Tether by Kirsten Dierking

Spout Press

Why do we read? To remember? To escape? To keep ourselves company? Because we communicate with one another through text?

There is something practiced, even choreographed
about measuring out a distance from things

that hurt too much. Today we covered Equiano,
the middle passage, the slave trade. Afterwards,

I could see in their faces, they had not yet learned
to slip smoothly past their terrible emotions

as if they were acquaintances they need not stop
to greet that day

writes Kirsten Dierking in Tether, her third book of poems, released last year from Spout Press.

Dierking's first two books, One Red Eye from Holy Cow! Press and Northern Oracle from Spout Press, were published in 2001 and 2007, respectively. One Red Eye chronicles a violent assault and the author's recovery from it; Northern Oracle is a more meditative reflection on oak tress, the migration of geese, the smell of the earth in an abandoned barn, and a cerebral post-9/11 dream about a plane crash.

In Tether, Dierking shows us a sensitivity toward the nonhuman world that appeared in Northern Oracle, and a keen ability to construct beauty from trauma, as she began to do in One Red Eye. Her writing invites thought about the line between description and opinion or interpretation; fishing scenes alive in imagery give way to quiet introspection. She writes her readers into a world with a seamless relationship between the non-human and the human, where an egret mourns the loss of a person and time loses meaning next to an impenetrable mountain.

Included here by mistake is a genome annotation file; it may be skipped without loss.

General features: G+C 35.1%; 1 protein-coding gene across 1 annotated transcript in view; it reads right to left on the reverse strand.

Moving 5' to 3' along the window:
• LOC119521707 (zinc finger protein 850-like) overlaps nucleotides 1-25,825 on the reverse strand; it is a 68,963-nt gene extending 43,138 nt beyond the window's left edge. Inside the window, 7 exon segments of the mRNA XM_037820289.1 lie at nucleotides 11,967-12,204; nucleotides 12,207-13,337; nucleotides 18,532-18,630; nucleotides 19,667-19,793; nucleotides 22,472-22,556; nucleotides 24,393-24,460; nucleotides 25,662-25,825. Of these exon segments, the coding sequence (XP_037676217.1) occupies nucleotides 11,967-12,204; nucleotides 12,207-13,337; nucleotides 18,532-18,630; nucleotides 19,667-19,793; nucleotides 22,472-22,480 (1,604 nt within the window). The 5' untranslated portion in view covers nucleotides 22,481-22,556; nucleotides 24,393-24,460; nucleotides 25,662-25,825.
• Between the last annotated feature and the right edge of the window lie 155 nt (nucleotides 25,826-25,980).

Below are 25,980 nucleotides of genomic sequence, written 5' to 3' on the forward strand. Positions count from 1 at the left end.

A white egret
flies across

the blue channel
with a fluid,

sweep of wings,

it’s something
much less

than comfort—

The beauty of Dierking’s poetry lies in her ability to construct tenderness from hardship and in her tendency to make life’s minutiae grand. In the final poem of the collection, “In Early Evening”, she writes

around the lake

assents to silence.
All birds

agreed to hush

lending a keen ear to a phenomenon as simple as the absence of sound. In Tether’s title poem, Dierking connects the notion of attachment to home for humans to birds and dogs to a boat, asking us to consider what it is that anchors us in space.

We call out
to migrating birds

to dogs lost
deep in the woods

please come back,
and even those

parted from us
a long time

will find
some little way

to return

Kirsten Dierking teaches Humanities at Anoka-Ramsey Community College and received the National Education Association's Excellence in the Academy Award for the Art of Teaching in 2011. She wrote Tether with the help of a 2010 McKnight Artist Fellowship.

- Lauren Raheja